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Boston Harbor S&G 2/16

Dee Hall

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Adam, Rick C., Gerry S., Gary B., and myself left from City Point at 10:30AM. It was sunny, calm, and less than 20 degrees F. Apparently, the yacht club next door decided the winters are too mild to pull up the moorings which wore neat, fringed caps of ice. Otherwise the harbor appeared to be in liquid form.

Our hands warmed quickly as we approached the Fort, but after we rounded the point, we could feel the breeze on our gloved hands. I put one pogie on because my southerly hand was in the sun for the full stroke. The harbor was empty save the ferries and the "Linda", a fishing trawler that passed by us three or four times before we crossed to the airport side of the harbor. Once on the other side, we poked in an out of various marinas and under a few piers. At one point the pod played barge-limbo between the bow and one and stern of another. I could pass under while lying flat on my back deck and even had a little room to paddle. The taller paddlers used their hands to push them along the last few feet.

While we paddled, ice formed on us and our boats. The darker colored boats were ice free on the side facing the sun. The white boats had ice nearly everwhere. I wondered, looking at my sprayskirt, if it would be difficult to remove in the event of a capsize. I guess it would be further motivation to roll up.

After a few more piers, this paddler was out of fuel, so we paddled across the harbor to our ultimate destination, the Boston Harbor hotel. My lack of blood sugar caused a drop of warmth along with the drop of energy, but I plowed on slowly until we reached the docks which were encased in thin ice which had to be hacked with our paddles in order to travel the last 50 feet.

The second challenge was the height of the dock which came to my chest while I stood on the seat of my kayak. Most of us chose to use our short tows to connect to a cleat and left our boats in the water. When I turned to help Rick, I noticed that my boat was listing significantly to port. There was a whole bunch of ice frozen to the side of the cockpit, left from my last paddle.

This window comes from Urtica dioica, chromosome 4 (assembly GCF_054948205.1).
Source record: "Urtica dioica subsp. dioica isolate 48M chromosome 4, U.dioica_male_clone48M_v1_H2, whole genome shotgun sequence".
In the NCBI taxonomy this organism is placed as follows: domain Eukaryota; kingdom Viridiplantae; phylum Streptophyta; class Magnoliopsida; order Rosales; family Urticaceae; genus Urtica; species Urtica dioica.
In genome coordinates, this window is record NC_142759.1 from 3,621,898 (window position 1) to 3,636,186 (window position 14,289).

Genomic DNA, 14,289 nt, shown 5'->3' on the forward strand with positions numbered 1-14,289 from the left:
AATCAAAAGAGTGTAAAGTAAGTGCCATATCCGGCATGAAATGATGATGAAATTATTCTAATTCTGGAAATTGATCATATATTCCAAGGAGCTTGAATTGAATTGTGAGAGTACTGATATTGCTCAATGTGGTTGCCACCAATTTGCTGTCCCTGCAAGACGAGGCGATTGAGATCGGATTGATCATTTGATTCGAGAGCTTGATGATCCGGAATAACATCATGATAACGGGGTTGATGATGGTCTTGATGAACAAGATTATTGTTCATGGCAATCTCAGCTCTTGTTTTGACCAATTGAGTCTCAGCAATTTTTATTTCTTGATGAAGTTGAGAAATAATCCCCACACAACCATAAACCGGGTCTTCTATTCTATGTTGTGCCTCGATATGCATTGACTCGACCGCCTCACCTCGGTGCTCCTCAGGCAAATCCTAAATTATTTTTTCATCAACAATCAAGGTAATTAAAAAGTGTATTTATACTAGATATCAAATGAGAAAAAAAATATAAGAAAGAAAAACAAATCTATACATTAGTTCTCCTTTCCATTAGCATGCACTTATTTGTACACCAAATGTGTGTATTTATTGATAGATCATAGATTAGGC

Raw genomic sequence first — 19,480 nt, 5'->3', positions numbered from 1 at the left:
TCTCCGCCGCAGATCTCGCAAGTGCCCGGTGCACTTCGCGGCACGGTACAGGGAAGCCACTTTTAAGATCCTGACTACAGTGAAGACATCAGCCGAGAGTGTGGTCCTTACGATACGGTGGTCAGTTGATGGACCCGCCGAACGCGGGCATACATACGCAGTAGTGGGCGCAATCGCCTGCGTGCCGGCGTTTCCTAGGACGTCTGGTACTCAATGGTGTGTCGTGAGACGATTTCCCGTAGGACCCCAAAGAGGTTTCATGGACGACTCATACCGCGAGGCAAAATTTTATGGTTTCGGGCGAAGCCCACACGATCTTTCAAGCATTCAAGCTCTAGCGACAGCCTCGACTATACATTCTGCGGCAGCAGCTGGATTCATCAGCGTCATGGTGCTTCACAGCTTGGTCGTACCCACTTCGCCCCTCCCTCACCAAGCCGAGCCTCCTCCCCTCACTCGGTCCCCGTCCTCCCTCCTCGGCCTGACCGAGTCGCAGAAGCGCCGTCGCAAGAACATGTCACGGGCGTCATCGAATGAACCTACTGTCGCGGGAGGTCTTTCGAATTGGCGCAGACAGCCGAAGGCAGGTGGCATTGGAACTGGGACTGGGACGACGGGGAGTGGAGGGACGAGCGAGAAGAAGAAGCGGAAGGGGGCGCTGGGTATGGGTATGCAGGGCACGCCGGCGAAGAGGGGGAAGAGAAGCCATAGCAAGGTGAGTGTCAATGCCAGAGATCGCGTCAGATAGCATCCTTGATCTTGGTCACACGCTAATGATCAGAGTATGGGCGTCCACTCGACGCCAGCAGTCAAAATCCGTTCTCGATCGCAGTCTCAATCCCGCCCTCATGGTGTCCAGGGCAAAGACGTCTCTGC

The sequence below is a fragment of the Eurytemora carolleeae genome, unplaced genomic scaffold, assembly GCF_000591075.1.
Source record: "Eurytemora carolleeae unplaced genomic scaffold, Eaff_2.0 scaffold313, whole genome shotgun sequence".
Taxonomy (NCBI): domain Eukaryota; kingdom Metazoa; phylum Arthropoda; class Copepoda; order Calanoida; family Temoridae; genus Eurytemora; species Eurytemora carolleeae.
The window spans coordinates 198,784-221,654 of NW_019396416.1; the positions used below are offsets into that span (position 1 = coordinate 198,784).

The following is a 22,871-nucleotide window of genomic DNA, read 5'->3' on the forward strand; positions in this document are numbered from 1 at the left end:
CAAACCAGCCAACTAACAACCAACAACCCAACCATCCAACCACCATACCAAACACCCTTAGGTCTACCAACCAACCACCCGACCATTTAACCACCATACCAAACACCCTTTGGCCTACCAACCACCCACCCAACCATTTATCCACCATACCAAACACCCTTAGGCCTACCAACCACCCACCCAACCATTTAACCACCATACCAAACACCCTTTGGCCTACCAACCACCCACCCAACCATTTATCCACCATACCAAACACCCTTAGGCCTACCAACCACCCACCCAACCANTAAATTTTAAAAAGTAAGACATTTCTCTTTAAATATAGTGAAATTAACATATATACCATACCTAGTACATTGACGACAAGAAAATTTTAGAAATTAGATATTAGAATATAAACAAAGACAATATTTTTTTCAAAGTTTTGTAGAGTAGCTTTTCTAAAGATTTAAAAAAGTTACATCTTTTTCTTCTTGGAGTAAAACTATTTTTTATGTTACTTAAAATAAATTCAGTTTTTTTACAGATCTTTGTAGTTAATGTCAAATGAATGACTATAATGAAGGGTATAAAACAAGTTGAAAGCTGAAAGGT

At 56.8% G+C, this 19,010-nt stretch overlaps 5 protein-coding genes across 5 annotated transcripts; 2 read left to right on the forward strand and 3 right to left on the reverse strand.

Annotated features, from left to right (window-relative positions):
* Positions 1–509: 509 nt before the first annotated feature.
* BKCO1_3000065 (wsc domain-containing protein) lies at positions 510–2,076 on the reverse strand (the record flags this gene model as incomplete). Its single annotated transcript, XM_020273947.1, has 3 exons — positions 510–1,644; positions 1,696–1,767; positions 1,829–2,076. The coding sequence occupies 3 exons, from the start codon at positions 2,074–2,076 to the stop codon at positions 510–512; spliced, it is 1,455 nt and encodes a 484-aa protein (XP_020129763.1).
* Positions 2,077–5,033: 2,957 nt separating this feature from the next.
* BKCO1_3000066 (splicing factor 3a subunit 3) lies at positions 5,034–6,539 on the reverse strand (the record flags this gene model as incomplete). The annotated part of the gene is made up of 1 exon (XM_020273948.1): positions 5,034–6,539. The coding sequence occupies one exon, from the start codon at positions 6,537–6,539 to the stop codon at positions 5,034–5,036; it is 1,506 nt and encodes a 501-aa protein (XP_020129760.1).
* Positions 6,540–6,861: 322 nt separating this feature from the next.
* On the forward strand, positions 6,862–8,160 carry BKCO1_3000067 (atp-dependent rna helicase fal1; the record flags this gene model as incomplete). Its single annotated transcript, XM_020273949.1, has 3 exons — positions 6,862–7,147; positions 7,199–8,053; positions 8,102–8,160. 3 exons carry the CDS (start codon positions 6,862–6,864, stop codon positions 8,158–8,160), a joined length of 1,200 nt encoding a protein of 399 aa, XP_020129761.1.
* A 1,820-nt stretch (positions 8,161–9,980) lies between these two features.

We entered the Hotel and started to remove the layers of protection. Rick commented that we might be mistaken for snowmobilers in our suits.

Lunch was very good, and none of the employees batted an eyelash at our appearance. By the time we were finished eating, our insulating layers had mostly dried, so we suited up before we all fell asleep. Our first challenge upon returning to the dock was in pulling frozen sprayskirts on over our bulky suits. I struggled for a minute or so before Rick lifted me up by the tunnel. Then gravity did the work for me. Getting back into the boats proved to be even more challenging, and one had to be pumped dry again. Then I got to pay Rick back for the help with my skirt, as his iced skirt was no match for the low volume coaming on his Explorer. More hacking at the ice and we were on our way.

The air had warmed significantly (mid 20s?), and I almost had too much on for the trip back. Our return path brought us by Legal Seafood's "Quality Control Center" which has a very cool kinetic fish sculpture on top. When we got back to the Fort, it was 3PM. The group split at this point, and three of us continued on around Thompson Island. We got a good look at Spectacle Island which appears to be ready for it's spring opening with a nice sturdy-looking dock and an attractive visitors' center.

About halfway around, I was wondering if I had made a mistake. The pogies were starting to feel very heavy. I got a break during the portage over the gap between Thompson Island and Squantum. Hmm. The chart shows it to be navigable at low tide which was two hours before we got there. I guess that it got filled in by this winter's storms.

The paddle back to City Point was long and uneventful. The tide had fallen low enough that we couldn't see our cars from the water. We hit shore at 4:30PM almost exactly. As we unpacked our boats, a boater/jogger stopped to ask about what appeared to be a very hardcore pursuit. As I hurredly moved stuff to the car to keep from getting cold, I noticed that he was wearing a sweatshirt with no windbreaker. I figured he would get cold standing there, but he hung around for at least 5 minutes. I never stopped moving.

My new convertible glove/mittens really paid off while I unpacked my boat and fastened it onto the car. Dexterity when I need it and the warmth of unisolated fingers when I don't. However, I am going to cut those stupid rubber coverings off of the Yakima strap buckles. Anybody who has seen my boat since Labor Day would see the absurdity in protecting it from scratches, and I almost had a meltdown while trying to pull the rubber back from the one of the buckles. It's difficult enough with warm hands.

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